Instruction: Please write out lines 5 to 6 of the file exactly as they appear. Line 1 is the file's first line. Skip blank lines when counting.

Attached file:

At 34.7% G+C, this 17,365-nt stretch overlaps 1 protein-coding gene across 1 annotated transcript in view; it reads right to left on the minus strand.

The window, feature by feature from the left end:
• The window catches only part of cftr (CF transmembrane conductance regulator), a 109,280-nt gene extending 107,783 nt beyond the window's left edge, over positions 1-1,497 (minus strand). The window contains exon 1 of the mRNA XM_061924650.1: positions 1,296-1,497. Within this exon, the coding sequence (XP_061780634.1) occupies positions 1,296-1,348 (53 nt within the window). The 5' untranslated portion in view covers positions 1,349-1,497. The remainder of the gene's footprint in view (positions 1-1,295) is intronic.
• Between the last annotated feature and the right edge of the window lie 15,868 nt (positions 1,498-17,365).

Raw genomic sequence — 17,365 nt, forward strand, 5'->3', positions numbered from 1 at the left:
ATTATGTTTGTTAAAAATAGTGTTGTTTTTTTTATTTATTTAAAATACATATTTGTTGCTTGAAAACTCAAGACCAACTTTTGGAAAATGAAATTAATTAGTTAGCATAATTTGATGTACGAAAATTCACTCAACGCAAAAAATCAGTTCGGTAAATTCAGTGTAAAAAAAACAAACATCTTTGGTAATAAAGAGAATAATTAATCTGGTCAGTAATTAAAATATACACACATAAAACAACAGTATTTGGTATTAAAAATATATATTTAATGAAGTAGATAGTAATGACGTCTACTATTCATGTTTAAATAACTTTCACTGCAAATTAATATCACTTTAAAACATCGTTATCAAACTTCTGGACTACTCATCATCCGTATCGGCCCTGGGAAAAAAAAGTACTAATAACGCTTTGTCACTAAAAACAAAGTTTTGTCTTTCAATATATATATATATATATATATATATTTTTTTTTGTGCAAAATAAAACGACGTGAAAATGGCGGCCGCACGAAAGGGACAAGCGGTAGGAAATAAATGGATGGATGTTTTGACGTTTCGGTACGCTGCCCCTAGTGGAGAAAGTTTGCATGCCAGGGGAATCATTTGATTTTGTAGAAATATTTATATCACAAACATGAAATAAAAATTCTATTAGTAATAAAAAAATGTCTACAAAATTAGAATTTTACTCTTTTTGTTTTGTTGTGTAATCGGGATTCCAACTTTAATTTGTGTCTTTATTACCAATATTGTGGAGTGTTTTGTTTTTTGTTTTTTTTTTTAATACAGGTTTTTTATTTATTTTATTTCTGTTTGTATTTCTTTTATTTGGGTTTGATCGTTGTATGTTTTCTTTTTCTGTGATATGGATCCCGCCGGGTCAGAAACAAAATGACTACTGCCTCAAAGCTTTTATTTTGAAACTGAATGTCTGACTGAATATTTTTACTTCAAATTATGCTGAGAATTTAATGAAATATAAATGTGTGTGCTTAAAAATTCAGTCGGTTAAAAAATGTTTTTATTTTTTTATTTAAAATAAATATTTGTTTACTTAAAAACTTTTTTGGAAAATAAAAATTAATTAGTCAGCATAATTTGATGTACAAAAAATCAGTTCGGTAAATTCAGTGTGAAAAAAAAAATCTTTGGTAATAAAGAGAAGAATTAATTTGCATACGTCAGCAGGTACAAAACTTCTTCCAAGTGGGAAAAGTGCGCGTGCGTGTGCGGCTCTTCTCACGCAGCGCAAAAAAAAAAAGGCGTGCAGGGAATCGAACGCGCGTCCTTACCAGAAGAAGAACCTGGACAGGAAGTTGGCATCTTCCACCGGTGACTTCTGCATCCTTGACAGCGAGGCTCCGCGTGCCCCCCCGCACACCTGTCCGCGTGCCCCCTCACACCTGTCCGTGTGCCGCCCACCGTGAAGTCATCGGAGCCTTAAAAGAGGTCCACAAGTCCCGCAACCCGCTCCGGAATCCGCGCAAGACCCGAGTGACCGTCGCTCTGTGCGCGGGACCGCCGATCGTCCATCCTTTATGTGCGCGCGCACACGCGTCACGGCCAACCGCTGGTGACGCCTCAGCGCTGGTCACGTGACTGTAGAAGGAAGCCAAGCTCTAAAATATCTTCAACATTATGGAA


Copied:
Raw genomic sequence — 17,365 nt, forward strand, 5'->3', positions numbered from 1 at the left:
ATTATGTTTGTTAAAAATAGTGTTGTTTTTTTTATTTATTTAAAATACATATTTGTTGCTTGAAAACTCAAGACCAACTTTTGGAAAATGAAATTAATTAGTTAGCATAATTTGATGTACGAAAATTCACTCAACGCAAAAAATCAGTTCGGTAAATTCAGTGTAAAAAAAACAAACATCTTTGGTAATAAAGAGAATAATTAATCTGGTCAGTAATTAAAATATACACACATAAAACAACAGTATTTGGTATTAAAAATATATATTTAATGAAGTAGATAGTAATGACGTCTACTATTCATGTTTAAATAACTTTCACTGCAAATTAATATCACTTTAAAACATCGTTATCAAACTTCTGGACTACTCATCATCCGTATCGGCCCTGGGAAAAAAAAGTACTAATAACGCTTTGTCACTAAAAACAAAGTTTTGTCTTTCAATATATATATATATATATATATATATTTTTTTTTGTGCAAAATAAAACGACGTGAAAATGGCGGCCGCACGAAAGGGACAAGCGGTAGGAAATAAATGGATGGATGTTTTGACGTTTCGGTACGCTGCCCCTAGTGGAGAAAGTTTGCATGCCAGGGGAATCATTTGATTTTGTAGAAATATTTATATCACAAACATGAAATAAAAATTCTATTAGTAATAAAAAAATGTCTACAAAATTAGAATTTTACTCTTTTTGTTTTGTTGTGTAATCGGGATTCCAACTTTAATTTGTGTCTTTATTACCAATATTGTGGAGTGTTTTGTTTTTTGTTTTTTTTTTTAATACAGGTTTTTTATTTATTTTATTTCTGTTTGTATTTCTTTTATTTGGGTTTGATCGTTGTATGTTTTCTTTTTCTGTGATATGGATCCCGCCGGGTCAGAAACAAAATGACTACTGCCTCAAAGCTTTTATTTTGAAACTGAATGTCTGACTGAATATTTTTACTTCAAATTATGCTGAGAATTTAATGAAATATAAATGTGTGTGCTTAAAAATTCAGTCGGTTAAAAAATGTTTTTATTTTTTTATTTAAAATAAATATTTGTTTACTTAAAAACTTTTTTGGAAAATAAAAATTAATTAGTCAGCATAATTTGATGTACAAAAAATCAGTTCGGTAAATTCAGTGTGAAAAAAAAAATCTTTGGTAATAAAGAGAAGAATTAATTTGCATACGTCAGCAGGTACAAAACTTCTTCCAAGTGGGAAAAGTGCGCGTGCGTGTGCGGCTCTTCTCACGCAGCGCAAAAAAAAAAAGGCGTGCAGGGAATCGAACGCGCGTCCTTACCAGAAGAAGAACCTGGACAGGAAGTTGGCATCTTCCACCGGTGACTTCTGCATCCTTGACAGCGAGGCTCCGCGTGCCCCCCCGCACACCTGTCCGCGTGCCCCCTCACACCTGTCCGTGTGCCGCCCACCGTGAAGTCATCGGAGCCTTAAAAGAGGTCCACAAGTCCCGCAACCCGCTCCGGAATCCGCGCAAGACCCGAGTGACCGTCGCTCTGTGCGCGGGACCGCCGATCGTCCATCCTTTATGTGCGCGCGCACACGCGTCACGGCCAACCGCTGGTGACGCCTCAGCGCTGGTCACGTGACTGTAGAAGGAAGCCAAGCTCTAAAATATCTTCAACATTATGGAA